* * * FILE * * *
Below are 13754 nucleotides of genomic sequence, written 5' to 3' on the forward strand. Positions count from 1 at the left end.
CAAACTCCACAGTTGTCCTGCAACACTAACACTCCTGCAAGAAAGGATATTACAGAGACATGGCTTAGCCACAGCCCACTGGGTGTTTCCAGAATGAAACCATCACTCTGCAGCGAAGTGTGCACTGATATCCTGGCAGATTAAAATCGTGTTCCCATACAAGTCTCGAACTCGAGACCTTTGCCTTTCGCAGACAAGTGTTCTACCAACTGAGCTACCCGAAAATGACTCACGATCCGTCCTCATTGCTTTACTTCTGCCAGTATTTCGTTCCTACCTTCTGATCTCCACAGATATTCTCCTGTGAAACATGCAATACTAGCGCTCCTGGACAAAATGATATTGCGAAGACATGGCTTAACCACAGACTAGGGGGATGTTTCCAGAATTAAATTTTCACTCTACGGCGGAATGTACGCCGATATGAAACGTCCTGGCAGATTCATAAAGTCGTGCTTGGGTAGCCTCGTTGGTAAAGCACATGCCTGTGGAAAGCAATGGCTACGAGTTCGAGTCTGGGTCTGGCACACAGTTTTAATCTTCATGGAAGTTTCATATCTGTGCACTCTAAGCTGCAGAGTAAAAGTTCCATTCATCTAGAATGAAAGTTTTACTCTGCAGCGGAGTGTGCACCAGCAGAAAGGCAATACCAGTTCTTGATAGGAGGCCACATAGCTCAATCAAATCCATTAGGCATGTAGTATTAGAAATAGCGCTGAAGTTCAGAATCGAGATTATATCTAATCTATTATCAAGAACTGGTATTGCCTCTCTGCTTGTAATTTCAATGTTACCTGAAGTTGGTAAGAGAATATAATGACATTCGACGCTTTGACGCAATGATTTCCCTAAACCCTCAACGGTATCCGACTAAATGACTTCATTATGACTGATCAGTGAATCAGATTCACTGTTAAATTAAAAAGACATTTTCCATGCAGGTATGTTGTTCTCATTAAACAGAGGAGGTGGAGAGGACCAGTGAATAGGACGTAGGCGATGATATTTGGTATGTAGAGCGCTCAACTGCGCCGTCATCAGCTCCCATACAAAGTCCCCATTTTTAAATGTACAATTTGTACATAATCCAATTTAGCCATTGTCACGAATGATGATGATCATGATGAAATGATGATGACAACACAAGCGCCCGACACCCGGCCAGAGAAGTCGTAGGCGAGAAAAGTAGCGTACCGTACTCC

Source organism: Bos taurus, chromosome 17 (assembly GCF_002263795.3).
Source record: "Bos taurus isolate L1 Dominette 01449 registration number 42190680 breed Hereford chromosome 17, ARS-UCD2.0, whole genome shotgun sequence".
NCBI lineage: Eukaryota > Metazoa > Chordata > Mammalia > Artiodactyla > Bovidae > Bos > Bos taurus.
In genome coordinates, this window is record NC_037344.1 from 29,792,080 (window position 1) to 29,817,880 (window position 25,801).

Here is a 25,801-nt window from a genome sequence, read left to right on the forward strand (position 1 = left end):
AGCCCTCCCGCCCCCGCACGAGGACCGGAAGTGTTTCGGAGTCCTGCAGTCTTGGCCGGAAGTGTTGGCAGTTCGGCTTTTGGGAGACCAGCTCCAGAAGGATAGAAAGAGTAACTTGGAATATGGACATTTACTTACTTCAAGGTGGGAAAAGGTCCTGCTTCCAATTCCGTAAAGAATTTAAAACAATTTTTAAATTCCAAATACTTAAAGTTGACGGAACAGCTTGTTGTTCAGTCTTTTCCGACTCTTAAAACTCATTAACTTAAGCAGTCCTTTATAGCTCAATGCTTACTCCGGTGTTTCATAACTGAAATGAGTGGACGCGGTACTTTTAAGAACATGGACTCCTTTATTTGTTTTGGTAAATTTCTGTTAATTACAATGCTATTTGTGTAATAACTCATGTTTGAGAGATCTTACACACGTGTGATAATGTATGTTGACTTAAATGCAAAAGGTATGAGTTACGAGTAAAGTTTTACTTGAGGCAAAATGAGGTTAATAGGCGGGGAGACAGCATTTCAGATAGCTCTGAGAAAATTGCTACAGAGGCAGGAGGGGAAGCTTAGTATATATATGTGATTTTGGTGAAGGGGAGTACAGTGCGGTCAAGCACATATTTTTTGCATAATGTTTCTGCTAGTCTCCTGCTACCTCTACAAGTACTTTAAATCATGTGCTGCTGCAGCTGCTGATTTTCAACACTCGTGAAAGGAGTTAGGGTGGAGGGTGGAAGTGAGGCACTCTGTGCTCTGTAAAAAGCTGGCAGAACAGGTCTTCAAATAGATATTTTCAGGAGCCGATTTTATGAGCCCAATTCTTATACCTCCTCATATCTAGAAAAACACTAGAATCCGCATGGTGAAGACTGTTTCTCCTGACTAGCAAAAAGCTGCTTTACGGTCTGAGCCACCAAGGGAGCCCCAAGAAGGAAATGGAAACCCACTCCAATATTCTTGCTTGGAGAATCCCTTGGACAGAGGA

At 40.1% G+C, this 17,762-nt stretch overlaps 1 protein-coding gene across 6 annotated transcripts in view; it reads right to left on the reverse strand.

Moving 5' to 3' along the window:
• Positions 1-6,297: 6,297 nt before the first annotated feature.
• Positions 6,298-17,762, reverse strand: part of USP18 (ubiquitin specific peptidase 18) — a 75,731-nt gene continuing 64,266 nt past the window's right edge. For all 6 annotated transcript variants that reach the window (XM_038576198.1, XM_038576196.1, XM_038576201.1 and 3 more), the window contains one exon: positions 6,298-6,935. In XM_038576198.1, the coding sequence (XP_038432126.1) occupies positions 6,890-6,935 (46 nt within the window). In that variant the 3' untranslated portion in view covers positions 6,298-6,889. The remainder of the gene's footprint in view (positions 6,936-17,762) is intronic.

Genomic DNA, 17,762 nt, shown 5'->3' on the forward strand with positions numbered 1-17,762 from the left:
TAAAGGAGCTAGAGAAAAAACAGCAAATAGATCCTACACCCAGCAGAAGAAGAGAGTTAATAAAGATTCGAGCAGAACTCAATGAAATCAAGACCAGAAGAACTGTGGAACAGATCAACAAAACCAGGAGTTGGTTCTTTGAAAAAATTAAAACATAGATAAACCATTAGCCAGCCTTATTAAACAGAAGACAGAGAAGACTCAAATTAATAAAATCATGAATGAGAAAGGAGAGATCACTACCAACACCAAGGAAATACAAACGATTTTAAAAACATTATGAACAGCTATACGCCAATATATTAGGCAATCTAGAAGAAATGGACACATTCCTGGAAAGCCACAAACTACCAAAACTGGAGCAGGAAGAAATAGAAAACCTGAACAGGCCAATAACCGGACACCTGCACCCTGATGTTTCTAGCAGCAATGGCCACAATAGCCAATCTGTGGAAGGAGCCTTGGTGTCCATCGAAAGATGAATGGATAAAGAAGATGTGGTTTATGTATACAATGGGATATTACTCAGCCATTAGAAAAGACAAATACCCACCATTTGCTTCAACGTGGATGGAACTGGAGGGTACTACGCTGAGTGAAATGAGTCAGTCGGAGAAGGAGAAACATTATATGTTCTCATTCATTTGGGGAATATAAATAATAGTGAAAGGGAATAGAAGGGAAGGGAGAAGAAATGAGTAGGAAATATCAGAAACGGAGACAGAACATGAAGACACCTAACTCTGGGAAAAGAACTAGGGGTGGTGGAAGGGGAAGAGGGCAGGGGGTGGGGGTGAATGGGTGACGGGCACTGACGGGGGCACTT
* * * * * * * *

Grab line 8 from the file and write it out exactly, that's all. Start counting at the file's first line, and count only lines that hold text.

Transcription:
AGCCCTCCCGCCCCCGCACGAGGACCGGAAGTGTTTCGGAGTCCTGCAGTCTTGGCCGGAAGTGTTGGCAGTTCGGCTTTTGGGAGACCAGCTCCAGAAGGATAGAAAGAGTAACTTGGAATATGGACATTTACTTACTTCAAGGTGGGAAAAGGTCCTGCTTCCAATTCCGTAAAGAATTTAAAACAATTTTTAAATTCCAAATACTTAAAGTTGACGGAACAGCTTGTTGTTCAGTCTTTTCCGACTCTTAAAACTCATTAACTTAAGCAGTCCTTTATAGCTCAATGCTTACTCCGGTGTTTCATAACTGAAATGAGTGGACGCGGTACTTTTAAGAACATGGACTCCTTTATTTGTTTTGGTAAATTTCTGTTAATTACAATGCTATTTGTGTAATAACTCATGTTTGAGAGATCTTACACACGTGTGATAATGTATGTTGACTTAAATGCAAAAGGTATGAGTTACGAGTAAAGTTTTACTTGAGGCAAAATGAGGTTAATAGGCGGGGAGACAGCATTTCAGATAGCTCTGAGAAAATTGCTACAGAGGCAGGAGGGGAAGCTTAGTATATATATGTGATTTTGGTGAAGGGGAGTACAGTGCGGTCAAGCACATATTTTTTGCATAATGTTTCTGCTAGTCTCCTGCTACCTCTACAAGTACTTTAAATCATGTGCTGCTGCAGCTGCTGATTTTCAACACTCGTGAAAGGAGTTAGGGTGGAGGGTGGAAGTGAGGCACTCTGTGCTCTGTAAAAAGCTGGCAGAACAGGTCTTCAAATAGATATTTTCAGGAGCCGATTTTATGAGCCCAATTCTTATACCTCCTCATATCTAGAAAAACACTAGAATCCGCATGGTGAAGACTGTTTCTCCTGACTAGCAAAAAGCTGCTTTACGGTCTGAGCCACCAAGGGAGCCCCAAGAAGGAAATGGAAACCCACTCCAATATTCTTGCTTGGAGAATCCCTTGGACAGAGGA